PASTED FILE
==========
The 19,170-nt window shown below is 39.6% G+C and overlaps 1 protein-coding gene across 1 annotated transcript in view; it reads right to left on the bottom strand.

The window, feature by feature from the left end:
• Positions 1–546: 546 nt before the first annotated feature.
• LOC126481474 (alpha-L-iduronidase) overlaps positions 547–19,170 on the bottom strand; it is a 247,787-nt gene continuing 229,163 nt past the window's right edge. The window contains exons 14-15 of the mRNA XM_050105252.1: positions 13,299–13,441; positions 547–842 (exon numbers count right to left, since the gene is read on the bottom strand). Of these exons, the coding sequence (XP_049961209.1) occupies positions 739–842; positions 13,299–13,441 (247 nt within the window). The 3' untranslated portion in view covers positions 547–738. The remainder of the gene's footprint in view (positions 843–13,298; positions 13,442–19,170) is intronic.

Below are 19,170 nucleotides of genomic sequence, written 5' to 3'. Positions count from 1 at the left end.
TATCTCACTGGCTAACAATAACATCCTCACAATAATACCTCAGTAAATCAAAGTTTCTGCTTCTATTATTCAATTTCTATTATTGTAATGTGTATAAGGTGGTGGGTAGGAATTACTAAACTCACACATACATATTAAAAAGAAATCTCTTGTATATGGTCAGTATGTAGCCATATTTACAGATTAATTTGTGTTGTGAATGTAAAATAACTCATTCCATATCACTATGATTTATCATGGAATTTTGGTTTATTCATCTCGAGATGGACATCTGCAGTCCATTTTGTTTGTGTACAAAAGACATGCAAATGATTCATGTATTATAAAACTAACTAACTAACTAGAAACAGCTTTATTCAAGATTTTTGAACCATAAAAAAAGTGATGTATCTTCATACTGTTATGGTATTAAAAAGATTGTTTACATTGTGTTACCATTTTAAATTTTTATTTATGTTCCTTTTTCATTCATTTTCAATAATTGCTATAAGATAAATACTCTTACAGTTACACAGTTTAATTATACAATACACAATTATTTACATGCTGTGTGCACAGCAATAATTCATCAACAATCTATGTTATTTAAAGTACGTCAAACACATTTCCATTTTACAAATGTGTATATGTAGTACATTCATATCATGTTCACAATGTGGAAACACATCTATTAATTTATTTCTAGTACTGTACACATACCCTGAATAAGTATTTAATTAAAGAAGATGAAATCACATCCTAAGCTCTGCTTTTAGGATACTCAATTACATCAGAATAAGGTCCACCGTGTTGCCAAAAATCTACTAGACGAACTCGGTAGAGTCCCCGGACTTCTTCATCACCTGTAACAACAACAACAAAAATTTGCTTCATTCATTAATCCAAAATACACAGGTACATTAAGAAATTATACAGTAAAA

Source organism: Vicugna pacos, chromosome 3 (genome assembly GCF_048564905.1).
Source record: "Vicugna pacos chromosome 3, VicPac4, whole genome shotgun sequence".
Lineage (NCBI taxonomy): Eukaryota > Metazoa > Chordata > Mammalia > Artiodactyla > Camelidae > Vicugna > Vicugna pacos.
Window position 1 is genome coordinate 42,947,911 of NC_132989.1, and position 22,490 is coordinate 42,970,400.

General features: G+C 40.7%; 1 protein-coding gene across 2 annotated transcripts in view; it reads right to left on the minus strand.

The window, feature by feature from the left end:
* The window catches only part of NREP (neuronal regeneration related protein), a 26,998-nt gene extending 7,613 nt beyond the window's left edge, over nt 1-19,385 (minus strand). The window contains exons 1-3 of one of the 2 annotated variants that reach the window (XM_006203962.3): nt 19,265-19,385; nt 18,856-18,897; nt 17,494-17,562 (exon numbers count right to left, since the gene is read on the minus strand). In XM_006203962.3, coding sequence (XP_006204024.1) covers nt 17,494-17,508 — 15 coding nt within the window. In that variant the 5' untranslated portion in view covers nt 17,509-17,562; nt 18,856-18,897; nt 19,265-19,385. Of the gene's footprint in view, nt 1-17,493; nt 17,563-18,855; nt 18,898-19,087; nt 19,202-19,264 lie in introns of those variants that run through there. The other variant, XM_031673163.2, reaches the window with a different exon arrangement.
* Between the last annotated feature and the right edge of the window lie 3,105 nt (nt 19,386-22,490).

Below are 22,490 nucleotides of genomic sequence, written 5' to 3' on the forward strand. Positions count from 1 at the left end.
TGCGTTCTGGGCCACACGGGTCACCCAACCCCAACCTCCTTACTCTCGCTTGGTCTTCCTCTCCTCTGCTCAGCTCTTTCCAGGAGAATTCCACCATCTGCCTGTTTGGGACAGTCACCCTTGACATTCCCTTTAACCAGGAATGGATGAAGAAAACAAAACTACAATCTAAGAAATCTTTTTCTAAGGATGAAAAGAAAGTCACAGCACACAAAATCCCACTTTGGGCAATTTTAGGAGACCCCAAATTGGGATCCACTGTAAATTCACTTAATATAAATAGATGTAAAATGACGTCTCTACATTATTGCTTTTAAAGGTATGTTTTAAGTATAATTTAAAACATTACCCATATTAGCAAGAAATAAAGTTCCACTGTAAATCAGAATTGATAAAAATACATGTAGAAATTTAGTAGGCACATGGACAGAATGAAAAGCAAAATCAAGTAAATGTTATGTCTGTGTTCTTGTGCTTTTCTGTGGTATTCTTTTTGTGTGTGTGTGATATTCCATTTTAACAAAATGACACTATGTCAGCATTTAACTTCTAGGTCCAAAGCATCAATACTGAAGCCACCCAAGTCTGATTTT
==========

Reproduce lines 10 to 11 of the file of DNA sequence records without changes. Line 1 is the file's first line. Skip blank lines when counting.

Window position 1 is genome coordinate 42,947,911 of NC_132989.1, and position 22,490 is coordinate 42,970,400.

General features: G+C 40.7%; 1 protein-coding gene across 2 annotated transcripts in view; it reads right to left on the minus strand.